Sales Tax 201


In Sales Tax 101, we covered the what, why and how of sales tax. 201 covers collection and payment.


The first step in is to determine where you have nexus. To begin that process, complete our Nexus Evaluation.


Steps for Collecting and Paying Sales Tax


1. State Sales Tax Registration

Before collecting and paying sales tax, companies have to register with every state where nexus has been determined. The sales tax registration process can be as complex as sales tax payment, with unique state-by-state requirements and fees.

As part of the permitting process, each state will assign deadlines to file and remit tax payments. In most cases, states will collect taxes monthly or quarterly. It’s important to keep this information straight and to manage tax deadlines closely. Additionally, some states do not require renewals while some do, and the timelines for renewals vary.

2. Determine the Right Tax Rate

One of the most complex elements of sales tax is determining the right rate. Online sales tax rate finders are helpful, consolidating information from the state, county and local level to provide rates for addresses across the U.S.

If you’re using a point of sales system or selling through online channels, sales tax automation software can be used to ensure the tax rates being collected during the transaction are correct. Be sure to set these up early to avoid transactions not collecting the right sales tax rate.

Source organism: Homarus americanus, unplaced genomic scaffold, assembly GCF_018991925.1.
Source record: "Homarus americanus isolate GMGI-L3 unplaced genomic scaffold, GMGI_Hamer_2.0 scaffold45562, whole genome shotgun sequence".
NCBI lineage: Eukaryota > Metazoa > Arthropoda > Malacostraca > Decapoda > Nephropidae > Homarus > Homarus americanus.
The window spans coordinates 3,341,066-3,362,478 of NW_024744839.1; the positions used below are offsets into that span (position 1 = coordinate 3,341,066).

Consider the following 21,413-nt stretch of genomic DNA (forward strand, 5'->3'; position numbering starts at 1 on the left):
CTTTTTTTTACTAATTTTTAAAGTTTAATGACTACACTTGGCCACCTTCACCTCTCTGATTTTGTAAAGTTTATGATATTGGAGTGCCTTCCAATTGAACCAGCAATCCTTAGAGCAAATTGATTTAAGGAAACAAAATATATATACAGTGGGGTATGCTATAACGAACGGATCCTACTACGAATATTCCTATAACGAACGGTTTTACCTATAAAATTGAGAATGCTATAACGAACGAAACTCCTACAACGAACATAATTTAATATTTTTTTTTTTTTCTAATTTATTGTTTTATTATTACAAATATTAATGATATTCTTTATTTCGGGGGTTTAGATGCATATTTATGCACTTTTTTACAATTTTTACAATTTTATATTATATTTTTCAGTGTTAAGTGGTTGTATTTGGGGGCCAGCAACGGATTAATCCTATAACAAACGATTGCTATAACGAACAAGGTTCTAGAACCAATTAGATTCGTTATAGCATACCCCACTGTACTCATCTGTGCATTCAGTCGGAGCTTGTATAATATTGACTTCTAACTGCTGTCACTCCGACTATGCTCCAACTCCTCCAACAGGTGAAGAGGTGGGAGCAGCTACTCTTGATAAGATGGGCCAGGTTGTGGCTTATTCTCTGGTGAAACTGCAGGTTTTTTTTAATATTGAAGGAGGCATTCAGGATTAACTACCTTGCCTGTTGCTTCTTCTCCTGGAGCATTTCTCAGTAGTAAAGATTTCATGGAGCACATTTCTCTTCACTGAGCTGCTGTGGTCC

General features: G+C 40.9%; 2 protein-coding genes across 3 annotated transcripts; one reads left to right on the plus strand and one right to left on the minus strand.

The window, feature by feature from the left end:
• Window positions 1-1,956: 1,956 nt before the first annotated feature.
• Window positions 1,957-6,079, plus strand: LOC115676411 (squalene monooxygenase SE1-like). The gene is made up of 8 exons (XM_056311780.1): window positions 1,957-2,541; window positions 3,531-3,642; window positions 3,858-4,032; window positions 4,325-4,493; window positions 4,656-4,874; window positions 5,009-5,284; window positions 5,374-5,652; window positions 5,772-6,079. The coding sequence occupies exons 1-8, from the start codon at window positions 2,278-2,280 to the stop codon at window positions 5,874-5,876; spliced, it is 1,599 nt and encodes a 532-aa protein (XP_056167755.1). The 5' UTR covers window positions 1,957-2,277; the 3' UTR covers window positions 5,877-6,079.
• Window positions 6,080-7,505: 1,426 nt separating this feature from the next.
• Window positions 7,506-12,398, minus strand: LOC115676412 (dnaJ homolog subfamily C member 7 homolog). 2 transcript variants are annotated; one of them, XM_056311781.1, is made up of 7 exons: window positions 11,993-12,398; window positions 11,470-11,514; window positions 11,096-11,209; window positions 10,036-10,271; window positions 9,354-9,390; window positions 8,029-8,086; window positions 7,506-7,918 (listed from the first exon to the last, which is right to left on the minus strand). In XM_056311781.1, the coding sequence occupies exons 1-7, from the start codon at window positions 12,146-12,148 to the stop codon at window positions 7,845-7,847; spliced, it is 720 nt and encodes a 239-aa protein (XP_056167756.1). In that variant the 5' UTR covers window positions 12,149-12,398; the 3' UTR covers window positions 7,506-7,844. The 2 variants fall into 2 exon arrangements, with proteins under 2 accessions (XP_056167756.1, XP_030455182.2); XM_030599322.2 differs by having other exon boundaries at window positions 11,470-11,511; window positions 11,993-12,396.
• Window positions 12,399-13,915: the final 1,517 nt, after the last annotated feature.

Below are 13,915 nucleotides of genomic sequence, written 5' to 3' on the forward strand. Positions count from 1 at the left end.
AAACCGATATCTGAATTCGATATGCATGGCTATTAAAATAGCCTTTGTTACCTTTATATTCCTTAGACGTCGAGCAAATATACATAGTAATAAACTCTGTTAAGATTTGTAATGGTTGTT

3. Set Up a Bank Account for Taxes

One of the easiest ways to ensure businesses are able to comply with sales tax requirements is to separate the revenues generated by sales tax from the revenues generated from the rest of the sale. Many banks will help you set up a tax payment account to make tracking and remitting taxes easier.

4. Track Sales Details

It is important to maintain adequate records of all sales in order to justify your sales tax payments. Records should be saved for at least 3 years:

  • Copies of any invoices and receipts. Detailed information on these items should include the price for items sold and any sales tax that was collected for these items. Balance your bank account with these records weekly to ensure the money adds up.

  • Exempt customer information to show the customer was eligible for the exemption. For more information on exemptions, read Sales Tax 301.

  • Internal audit records. Conducting regular reviews will help you proactively identify issues to confirm you’re paying the right amount of taxes and to avoid audits.

5. File Taxes & Provide Payment

Many states require sales tax payments to be done electronically. If you are required to pay taxes in a state, be sure to follow their specific instructions for filing sales tax forms and completing payment.

Up Next: Sales Tax 301